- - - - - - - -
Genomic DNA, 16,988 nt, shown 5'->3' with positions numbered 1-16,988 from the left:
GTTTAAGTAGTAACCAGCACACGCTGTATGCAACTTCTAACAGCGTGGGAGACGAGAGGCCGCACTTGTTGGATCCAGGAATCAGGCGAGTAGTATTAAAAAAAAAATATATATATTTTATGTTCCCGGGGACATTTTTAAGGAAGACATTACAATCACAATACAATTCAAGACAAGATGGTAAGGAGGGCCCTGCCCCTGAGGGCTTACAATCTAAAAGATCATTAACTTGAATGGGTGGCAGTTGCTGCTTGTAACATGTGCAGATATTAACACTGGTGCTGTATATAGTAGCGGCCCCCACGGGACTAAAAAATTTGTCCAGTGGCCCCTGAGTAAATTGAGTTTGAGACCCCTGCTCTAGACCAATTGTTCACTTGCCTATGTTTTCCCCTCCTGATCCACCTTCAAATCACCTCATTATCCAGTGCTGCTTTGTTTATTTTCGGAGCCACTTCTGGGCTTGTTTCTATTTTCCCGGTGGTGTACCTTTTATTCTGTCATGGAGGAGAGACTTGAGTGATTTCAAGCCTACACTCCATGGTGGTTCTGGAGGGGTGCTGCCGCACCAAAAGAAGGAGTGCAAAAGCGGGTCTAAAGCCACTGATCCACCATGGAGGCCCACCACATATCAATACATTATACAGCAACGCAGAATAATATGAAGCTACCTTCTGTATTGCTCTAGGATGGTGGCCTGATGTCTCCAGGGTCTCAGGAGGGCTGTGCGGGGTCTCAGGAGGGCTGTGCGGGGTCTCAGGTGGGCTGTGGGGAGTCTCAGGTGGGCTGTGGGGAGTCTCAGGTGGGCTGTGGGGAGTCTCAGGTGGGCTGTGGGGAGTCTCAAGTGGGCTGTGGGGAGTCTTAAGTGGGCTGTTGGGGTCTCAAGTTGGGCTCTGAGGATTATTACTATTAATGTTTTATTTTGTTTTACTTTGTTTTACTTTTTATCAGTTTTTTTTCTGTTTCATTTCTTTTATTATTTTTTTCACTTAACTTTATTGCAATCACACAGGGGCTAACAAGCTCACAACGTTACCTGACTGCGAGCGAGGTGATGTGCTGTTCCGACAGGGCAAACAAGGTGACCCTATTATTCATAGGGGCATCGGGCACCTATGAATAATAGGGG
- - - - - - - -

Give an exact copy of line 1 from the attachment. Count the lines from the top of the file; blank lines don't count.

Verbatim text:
Genomic DNA, 16,988 nt, shown 5'->3' with positions numbered 1-16,988 from the left: